November is National Adopt a Senior Pet Month!

Here at PPITS, we love our senior pets. We even created a program called Murray’s Purpose for at-risk senior shelter pets.

If you’ve been thinking about adding a senior pet to your home, or if your current pet is starting to show signs of age, then it’s important to know how to care for these very special animals.

When you first adopted your pet, chances are they were young and full of vigor. But even puppies and kittens grow old. Or, maybe you decided to adopt a senior pet because well, they’re amazing!

Thanks to advancements in veterinary medicine and more owner awareness, pets are living longer now than they ever have before – but as pets get older, they need extra care and attention. It’s important to know what happens in the pet aging process. It’s really no different from humans as we grow old. Here are some things to expect as your pet gets older (Note: you may not experience all of these, or any of these, but these are things we commonly see when it comes to seniors):

  • Decrease in energy
  • Development of cataracts
  • Hearing loss
  • Arthritis and loss of bone density
  • Bowel and/or bladder issues
  • Increased risk of risk of kidney or liver disease, diabetes, or becoming obese

While these all sound serious, and they can be, there are ways to mitigate these common senior pet health issues so you can keep your senior pet happy, healthy, comfortable, and free of stress during their golden years.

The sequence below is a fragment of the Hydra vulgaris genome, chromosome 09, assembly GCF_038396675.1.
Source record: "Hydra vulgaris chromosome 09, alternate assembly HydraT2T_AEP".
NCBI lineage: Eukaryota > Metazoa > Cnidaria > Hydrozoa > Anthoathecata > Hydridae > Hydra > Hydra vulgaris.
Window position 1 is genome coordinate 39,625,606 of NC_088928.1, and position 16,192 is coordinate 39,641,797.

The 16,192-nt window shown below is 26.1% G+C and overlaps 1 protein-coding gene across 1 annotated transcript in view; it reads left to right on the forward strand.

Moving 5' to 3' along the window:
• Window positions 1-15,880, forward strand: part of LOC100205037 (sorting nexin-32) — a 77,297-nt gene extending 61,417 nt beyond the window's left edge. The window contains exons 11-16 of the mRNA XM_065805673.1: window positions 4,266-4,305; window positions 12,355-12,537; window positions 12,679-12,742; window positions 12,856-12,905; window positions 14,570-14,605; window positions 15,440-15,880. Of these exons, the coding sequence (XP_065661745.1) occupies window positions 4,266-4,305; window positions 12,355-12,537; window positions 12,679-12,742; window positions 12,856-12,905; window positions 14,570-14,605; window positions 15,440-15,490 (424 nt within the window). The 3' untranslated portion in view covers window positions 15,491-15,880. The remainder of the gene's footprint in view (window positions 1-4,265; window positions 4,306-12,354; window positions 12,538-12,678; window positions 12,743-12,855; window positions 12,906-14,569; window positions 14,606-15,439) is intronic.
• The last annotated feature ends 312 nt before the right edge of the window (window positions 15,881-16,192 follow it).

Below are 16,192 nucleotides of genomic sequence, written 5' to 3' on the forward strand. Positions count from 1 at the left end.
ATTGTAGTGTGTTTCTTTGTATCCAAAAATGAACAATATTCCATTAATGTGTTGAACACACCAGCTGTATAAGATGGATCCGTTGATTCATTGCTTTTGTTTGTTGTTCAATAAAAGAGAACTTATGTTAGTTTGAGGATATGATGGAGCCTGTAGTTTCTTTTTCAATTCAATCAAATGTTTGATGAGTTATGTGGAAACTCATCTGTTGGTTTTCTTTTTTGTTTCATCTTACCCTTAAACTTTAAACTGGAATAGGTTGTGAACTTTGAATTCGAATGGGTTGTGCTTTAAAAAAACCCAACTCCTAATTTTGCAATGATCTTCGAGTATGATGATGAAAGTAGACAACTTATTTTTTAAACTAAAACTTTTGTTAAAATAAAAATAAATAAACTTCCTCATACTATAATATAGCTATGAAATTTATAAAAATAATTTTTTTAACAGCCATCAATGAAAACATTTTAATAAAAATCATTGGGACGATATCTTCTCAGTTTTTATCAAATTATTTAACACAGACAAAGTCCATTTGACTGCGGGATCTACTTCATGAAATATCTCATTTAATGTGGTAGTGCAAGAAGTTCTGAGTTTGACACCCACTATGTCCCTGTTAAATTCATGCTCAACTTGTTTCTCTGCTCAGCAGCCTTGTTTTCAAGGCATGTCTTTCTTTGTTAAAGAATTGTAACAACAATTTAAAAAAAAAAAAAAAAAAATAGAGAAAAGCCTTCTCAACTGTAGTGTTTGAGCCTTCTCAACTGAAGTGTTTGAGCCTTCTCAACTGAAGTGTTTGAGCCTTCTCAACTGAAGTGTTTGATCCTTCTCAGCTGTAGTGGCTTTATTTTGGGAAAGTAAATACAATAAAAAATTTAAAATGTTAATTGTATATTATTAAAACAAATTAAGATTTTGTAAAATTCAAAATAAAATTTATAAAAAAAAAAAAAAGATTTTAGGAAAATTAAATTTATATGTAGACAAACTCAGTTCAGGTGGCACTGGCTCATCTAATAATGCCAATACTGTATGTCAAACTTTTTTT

Feed them an age-appropriate diet

Senior pets have different dietary requirements than younger pets, so it’s important to feed them a diet that is appropriate for their age and dietary needs. Because senior pets tend to be more sedentary than puppies or kittens, they are more likely to gain weight. They don’t have the energy they used to. A low-fat diet with fewer calories is recommended to keep your pet at a healthy weight.

Talk to your veterinarian about foods that provide the balance of nutrition they will need. If your senior pet has digestive allergies or skin problems, they will need a diet that includes the right protiens. Your pup may be allergic to a variety of foods including wheat, dairy, chicken, and eggs, so find them a food that won’t trigger an immune response.

Regular exercise

Even though your senior pet has slowed down and doesn’t have the energy they used to, it is still very important that they maintain a regular exercise routine. This will help your pet maintain a healthy weight and it’s beneficial to their overall health. Talk to your vet about the right exercises for your senior pet. However, it’s best to keep exercises low-key with walks or light jogs. This is especially important if you adopted a senior pet as they likely didn’t receive the care they needed throughout their lives, so they will need to start slow and work their way up.

We also recommend mental exercises to keep your pet’s mind healthy and active. There are some great games for your senior dog or cat that will not only help keep them mentally stimulated; these are great exercises if your senior pet doesn’t get around well any more.